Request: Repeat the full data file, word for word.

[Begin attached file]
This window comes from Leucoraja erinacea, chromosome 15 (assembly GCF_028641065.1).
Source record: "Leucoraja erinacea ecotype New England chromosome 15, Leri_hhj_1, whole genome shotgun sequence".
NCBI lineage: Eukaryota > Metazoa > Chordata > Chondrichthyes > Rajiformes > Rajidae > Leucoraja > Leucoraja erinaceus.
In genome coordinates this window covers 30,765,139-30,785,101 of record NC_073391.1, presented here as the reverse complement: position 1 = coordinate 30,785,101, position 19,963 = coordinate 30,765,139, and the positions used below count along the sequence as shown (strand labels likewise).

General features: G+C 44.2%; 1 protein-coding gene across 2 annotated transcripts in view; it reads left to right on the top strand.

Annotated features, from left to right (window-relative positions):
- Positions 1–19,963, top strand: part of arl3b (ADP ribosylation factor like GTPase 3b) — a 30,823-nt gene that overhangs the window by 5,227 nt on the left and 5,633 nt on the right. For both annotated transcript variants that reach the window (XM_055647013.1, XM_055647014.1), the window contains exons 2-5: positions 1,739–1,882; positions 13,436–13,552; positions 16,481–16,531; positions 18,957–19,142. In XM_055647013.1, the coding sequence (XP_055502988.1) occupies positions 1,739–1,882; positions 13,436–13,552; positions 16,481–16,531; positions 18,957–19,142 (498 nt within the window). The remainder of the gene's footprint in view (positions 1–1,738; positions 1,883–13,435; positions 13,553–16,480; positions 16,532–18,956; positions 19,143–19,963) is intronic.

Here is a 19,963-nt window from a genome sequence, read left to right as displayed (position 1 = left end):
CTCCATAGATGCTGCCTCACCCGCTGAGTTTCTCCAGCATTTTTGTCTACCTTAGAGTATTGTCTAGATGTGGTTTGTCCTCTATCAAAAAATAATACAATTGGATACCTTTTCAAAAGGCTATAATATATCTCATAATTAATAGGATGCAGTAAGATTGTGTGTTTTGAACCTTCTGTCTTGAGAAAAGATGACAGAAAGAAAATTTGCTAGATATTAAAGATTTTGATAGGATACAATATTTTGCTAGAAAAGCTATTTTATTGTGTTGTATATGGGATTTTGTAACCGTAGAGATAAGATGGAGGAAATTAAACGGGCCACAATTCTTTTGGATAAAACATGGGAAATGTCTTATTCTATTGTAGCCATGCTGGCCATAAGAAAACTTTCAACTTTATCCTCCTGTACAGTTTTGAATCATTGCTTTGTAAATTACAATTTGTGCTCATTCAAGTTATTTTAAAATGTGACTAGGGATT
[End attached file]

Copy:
This window comes from Leucoraja erinacea, chromosome 15 (assembly GCF_028641065.1).
Source record: "Leucoraja erinacea ecotype New England chromosome 15, Leri_hhj_1, whole genome shotgun sequence".
NCBI lineage: Eukaryota > Metazoa > Chordata > Chondrichthyes > Rajiformes > Rajidae > Leucoraja > Leucoraja erinaceus.
In genome coordinates this window covers 30,765,139-30,785,101 of record NC_073391.1, presented here as the reverse complement: position 1 = coordinate 30,785,101, position 19,963 = coordinate 30,765,139, and the positions used below count along the sequence as shown (strand labels likewise).

General features: G+C 44.2%; 1 protein-coding gene across 2 annotated transcripts in view; it reads left to right on the top strand.

Annotated features, from left to right (window-relative positions):
- Positions 1–19,963, top strand: part of arl3b (ADP ribosylation factor like GTPase 3b) — a 30,823-nt gene that overhangs the window by 5,227 nt on the left and 5,633 nt on the right. For both annotated transcript variants that reach the window (XM_055647013.1, XM_055647014.1), the window contains exons 2-5: positions 1,739–1,882; positions 13,436–13,552; positions 16,481–16,531; positions 18,957–19,142. In XM_055647013.1, the coding sequence (XP_055502988.1) occupies positions 1,739–1,882; positions 13,436–13,552; positions 16,481–16,531; positions 18,957–19,142 (498 nt within the window). The remainder of the gene's footprint in view (positions 1–1,738; positions 1,883–13,435; positions 13,553–16,480; positions 16,532–18,956; positions 19,143–19,963) is intronic.

Here is a 19,963-nt window from a genome sequence, read left to right as displayed (position 1 = left end):
CTCCATAGATGCTGCCTCACCCGCTGAGTTTCTCCAGCATTTTTGTCTACCTTAGAGTATTGTCTAGATGTGGTTTGTCCTCTATCAAAAAATAATACAATTGGATACCTTTTCAAAAGGCTATAATATATCTCATAATTAATAGGATGCAGTAAGATTGTGTGTTTTGAACCTTCTGTCTTGAGAAAAGATGACAGAAAGAAAATTTGCTAGATATTAAAGATTTTGATAGGATACAATATTTTGCTAGAAAAGCTATTTTATTGTGTTGTATATGGGATTTTGTAACCGTAGAGATAAGATGGAGGAAATTAAACGGGCCACAATTCTTTTGGATAAAACATGGGAAATGTCTTATTCTATTGTAGCCATGCTGGCCATAAGAAAACTTTCAACTTTATCCTCCTGTACAGTTTTGAATCATTGCTTTGTAAATTACAATTTGTGCTCATTCAAGTTATTTTAAAATGTGACTAGGGATT